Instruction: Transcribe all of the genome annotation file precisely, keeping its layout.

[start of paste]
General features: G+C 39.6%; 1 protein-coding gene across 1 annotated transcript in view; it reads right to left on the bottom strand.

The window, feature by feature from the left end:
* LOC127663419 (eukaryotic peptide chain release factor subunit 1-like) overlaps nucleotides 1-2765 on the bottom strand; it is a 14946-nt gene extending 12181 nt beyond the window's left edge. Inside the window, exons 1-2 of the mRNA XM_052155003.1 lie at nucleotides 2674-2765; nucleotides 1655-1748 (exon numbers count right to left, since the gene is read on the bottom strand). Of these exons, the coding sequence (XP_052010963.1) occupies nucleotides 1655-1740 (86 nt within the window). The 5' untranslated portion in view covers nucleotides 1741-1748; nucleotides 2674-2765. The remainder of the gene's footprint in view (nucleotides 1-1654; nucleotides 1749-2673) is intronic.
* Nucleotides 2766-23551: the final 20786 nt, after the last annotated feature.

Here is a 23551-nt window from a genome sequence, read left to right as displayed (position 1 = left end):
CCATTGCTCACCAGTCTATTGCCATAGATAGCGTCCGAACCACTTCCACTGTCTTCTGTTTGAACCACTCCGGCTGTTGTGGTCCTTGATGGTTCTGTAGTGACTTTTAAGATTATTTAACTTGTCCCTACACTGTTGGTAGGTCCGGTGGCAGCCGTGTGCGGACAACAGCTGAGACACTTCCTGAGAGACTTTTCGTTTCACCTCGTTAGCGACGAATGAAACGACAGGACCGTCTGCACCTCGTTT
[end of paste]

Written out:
General features: G+C 39.6%; 1 protein-coding gene across 1 annotated transcript in view; it reads right to left on the bottom strand.

The window, feature by feature from the left end:
* LOC127663419 (eukaryotic peptide chain release factor subunit 1-like) overlaps nucleotides 1-2765 on the bottom strand; it is a 14946-nt gene extending 12181 nt beyond the window's left edge. Inside the window, exons 1-2 of the mRNA XM_052155003.1 lie at nucleotides 2674-2765; nucleotides 1655-1748 (exon numbers count right to left, since the gene is read on the bottom strand). Of these exons, the coding sequence (XP_052010963.1) occupies nucleotides 1655-1740 (86 nt within the window). The 5' untranslated portion in view covers nucleotides 1741-1748; nucleotides 2674-2765. The remainder of the gene's footprint in view (nucleotides 1-1654; nucleotides 1749-2673) is intronic.
* Nucleotides 2766-23551: the final 20786 nt, after the last annotated feature.

Here is a 23551-nt window from a genome sequence, read left to right as displayed (position 1 = left end):
CCATTGCTCACCAGTCTATTGCCATAGATAGCGTCCGAACCACTTCCACTGTCTTCTGTTTGAACCACTCCGGCTGTTGTGGTCCTTGATGGTTCTGTAGTGACTTTTAAGATTATTTAACTTGTCCCTACACTGTTGGTAGGTCCGGTGGCAGCCGTGTGCGGACAACAGCTGAGACACTTCCTGAGAGACTTTTCGTTTCACCTCGTTAGCGACGAATGAAACGACAGGACCGTCTGCACCTCGTTT